Investment Basics - Bonds

Bonds are IOUs that are issued by companies and governments to finance day-to-day operations or to finance certain projects. Investors can buy bonds directly or purchase shares of pools of bonds through mutual funds or exchange traded funds. The original amount invested when a bond is purchased is called the principal. Usually, the principal is returned to the investor when the bond matures. In addition, investors usually receive interest payments at specific times each year until the bond matures. Bond maturity periods vary depending on the particular bond. 

Types of Bonds

Bonds are generally issued by domestic and foreign governments and corporations. Most domestic bonds are issued by one of three groups: the U.S. government; a state or local government; or a corporation.

  • U.S. Government Bonds

U.S. government bonds issued by the U.S. Treasury are considered very safe and the income earned is exempt from state and local taxes. U.S. government bonds are issued based on years to maturity as follows:

  1. U.S. Treasury bills mature between 90 days and one year;
  2. U.S. Treasury notes mature between two and 10 years; and
  3. U.S. Treasury bonds mature between 10 and 30 years.

Bonds are also issued by U.S. government agencies and instrumentalities that have different ratings and risks.

  • Municipal Bonds

Municipal bonds are issued by state and local governments. These bonds are exempt from federal taxes. Also, some states will exempt their own citizens from paying taxes on their bonds, making certain municipal bonds completely tax-free. Since public pension plans do not pay income tax this tax-free aspect of municipal bonds is of little value to a relief association.

  • Corporate Bonds

Generally, corporate bonds carry more risk than U.S. government bonds or municipal bonds. They are usually categorized by years to maturity as follows:

  1. Short-term: one to five years;
  2. Intermediate-term: five to 15 years; and
  3. Long-term: longer than 15 years.

Bond Risks

Many view bonds as an integral part of a well-diversified portfolio. Bonds are generally considered safe and reliable investments and can provide a continual stream of income. As with all investments, bonds do have some risks associated with them. Some considerations when deciding whether to purchase bonds are provided below.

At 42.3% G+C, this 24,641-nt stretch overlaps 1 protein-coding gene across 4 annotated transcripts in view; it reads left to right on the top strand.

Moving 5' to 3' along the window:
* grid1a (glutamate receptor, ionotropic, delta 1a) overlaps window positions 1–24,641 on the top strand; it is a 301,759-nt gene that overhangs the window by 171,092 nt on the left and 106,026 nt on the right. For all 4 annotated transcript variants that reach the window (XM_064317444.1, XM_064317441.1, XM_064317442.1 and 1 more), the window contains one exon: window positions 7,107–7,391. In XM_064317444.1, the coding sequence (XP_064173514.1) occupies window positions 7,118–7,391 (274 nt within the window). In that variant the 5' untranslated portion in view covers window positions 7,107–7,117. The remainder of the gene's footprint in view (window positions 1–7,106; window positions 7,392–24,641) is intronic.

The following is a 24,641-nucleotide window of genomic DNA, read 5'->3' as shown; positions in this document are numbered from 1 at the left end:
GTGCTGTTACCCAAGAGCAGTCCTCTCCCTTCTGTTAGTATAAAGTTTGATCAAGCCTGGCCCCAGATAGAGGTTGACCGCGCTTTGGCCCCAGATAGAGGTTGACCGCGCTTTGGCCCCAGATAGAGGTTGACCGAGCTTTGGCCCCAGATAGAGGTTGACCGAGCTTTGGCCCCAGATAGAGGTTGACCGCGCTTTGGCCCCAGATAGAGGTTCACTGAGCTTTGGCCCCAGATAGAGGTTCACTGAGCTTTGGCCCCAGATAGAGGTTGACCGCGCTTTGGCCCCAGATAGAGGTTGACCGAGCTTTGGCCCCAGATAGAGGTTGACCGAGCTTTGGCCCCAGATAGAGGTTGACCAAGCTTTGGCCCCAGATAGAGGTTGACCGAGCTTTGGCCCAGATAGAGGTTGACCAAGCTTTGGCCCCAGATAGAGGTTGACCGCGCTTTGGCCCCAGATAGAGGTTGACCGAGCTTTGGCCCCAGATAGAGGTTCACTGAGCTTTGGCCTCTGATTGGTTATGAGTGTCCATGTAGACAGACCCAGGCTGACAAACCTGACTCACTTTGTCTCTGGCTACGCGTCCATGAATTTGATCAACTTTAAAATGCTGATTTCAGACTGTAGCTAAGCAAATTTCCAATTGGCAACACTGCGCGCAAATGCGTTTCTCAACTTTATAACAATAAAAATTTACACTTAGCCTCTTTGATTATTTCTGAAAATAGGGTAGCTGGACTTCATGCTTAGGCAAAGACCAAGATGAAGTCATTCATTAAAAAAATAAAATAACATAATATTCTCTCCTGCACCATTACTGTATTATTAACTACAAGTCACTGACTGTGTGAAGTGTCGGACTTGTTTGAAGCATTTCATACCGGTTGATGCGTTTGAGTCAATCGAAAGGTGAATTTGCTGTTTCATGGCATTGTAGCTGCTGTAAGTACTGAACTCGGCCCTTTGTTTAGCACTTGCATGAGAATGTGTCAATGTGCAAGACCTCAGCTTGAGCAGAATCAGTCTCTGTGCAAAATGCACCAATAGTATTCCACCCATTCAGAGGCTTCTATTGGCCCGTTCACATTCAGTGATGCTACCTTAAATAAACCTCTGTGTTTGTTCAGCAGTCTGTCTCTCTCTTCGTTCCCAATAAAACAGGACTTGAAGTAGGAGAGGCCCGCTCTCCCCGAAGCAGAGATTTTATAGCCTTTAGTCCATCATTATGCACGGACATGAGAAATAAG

• Inflation Risk

Inflation can erode a fixed-interest rate bond’s value over time. As inflation rises, a bond’s fixed interest rate is diminished, especially for long-term bonds. Some bonds have variable interest rates. 

  • Interest Rate Risk

Bond prices are inversely affected by interest rates. When interest rates rise, bond prices go down. During times of inflation interest rates often go up, reducing the value and interest income from bonds. 

  • Credit Risk

Credit risk is associated with a bond issuer’s ability to make interest payments on time and repay the principal when the bond matures. The bonds ratings above are based on their credit risk. The lower the bond rating the higher the credit risk of a particular bond. A higher credit risk means there is a greater perceived chance that the bond issuer will be unable to make bond payments.

  • Liquidity Risk

Liquidity risk is associated with the ability to convert an investment into cash. Bonds generally have higher liquidity risk because there are not exchanges to trade bonds on, as there are with stocks. Bond ratings and years to maturity are a large factor in the liquidity of a particular bond. Bonds with short maturity dates and with high credit ratings are generally much more liquid than bonds with long maturities and lower credit ratings.

  • Market Risk

Market risk relates to supply and demand. When there is a large demand for bonds, market risk is lower because it is easier to find someone to buy your bonds at full value. When demand is lower for bonds and supplies of bonds increase, market risk is at its highest because bonds are more difficult to sell and often sell for less than face value. If you buy a bond and hold it to maturity, then market risk will not be a factor.

Bond Ratings

Bonds are rated according to risk. Bonds are usually rated by agencies such as Moody’s Investors Service or the Standard and Poor’s Corporation. The chart below shows the bond ratings along with the grade and risk of default for each rating.

Bond Rating




Investment Grade

Lowest Risk


Investment Grade

Low Risk


Investment Grade

Low Risk


Investment Grade

Medium Risk



High Risk



Highest Risk



In Default


Investment Authority

Relief associations are authorized to invest up to 100 percent of their portfolio in government and corporate bonds, subject to certain limitations and quality ratings. (See Minn. Stat. § 356A.06, subds. 6 and 7.) Relief associations do not, however, have authority to directly invest in below-investment-grade (junk) bonds or in international bonds. Sometimes mutual funds have small positions in below-investment-grade bonds or international bonds. If so, these securities will be subject to the 20 percent portfolio limitation on “other investments.” 

Additional Resources

Additional information is provided for in a Statement of Position on Relief Association Investment Authority and in another Statement of Position on Relief Association Investment Policies.

Published last in the April 2010 Pension Newsletter